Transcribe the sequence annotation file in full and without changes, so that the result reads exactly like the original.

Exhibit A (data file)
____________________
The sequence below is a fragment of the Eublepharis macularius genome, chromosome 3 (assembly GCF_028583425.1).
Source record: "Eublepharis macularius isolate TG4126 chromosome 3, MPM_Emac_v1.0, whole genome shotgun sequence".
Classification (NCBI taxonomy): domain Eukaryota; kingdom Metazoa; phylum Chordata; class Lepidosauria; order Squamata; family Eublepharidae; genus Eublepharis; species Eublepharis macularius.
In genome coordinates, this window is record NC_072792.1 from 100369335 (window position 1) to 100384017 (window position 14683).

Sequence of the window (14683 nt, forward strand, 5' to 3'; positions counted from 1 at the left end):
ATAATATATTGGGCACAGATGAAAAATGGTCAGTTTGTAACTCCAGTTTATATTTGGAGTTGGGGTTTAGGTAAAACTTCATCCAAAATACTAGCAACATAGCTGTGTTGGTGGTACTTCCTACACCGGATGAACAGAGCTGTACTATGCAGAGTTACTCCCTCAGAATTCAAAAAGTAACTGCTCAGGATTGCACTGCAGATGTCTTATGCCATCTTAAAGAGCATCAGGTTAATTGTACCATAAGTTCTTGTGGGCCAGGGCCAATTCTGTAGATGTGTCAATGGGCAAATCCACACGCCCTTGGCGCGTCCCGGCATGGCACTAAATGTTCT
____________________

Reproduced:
The sequence below is a fragment of the Eublepharis macularius genome, chromosome 3 (assembly GCF_028583425.1).
Source record: "Eublepharis macularius isolate TG4126 chromosome 3, MPM_Emac_v1.0, whole genome shotgun sequence".
Classification (NCBI taxonomy): domain Eukaryota; kingdom Metazoa; phylum Chordata; class Lepidosauria; order Squamata; family Eublepharidae; genus Eublepharis; species Eublepharis macularius.
In genome coordinates, this window is record NC_072792.1 from 100369335 (window position 1) to 100384017 (window position 14683).

Sequence of the window (14683 nt, forward strand, 5' to 3'; positions counted from 1 at the left end):
ATAATATATTGGGCACAGATGAAAAATGGTCAGTTTGTAACTCCAGTTTATATTTGGAGTTGGGGTTTAGGTAAAACTTCATCCAAAATACTAGCAACATAGCTGTGTTGGTGGTACTTCCTACACCGGATGAACAGAGCTGTACTATGCAGAGTTACTCCCTCAGAATTCAAAAAGTAACTGCTCAGGATTGCACTGCAGATGTCTTATGCCATCTTAAAGAGCATCAGGTTAATTGTACCATAAGTTCTTGTGGGCCAGGGCCAATTCTGTAGATGTGTCAATGGGCAAATCCACACGCCCTTGGCGCGTCCCGGCATGGCACTAAATGTTCT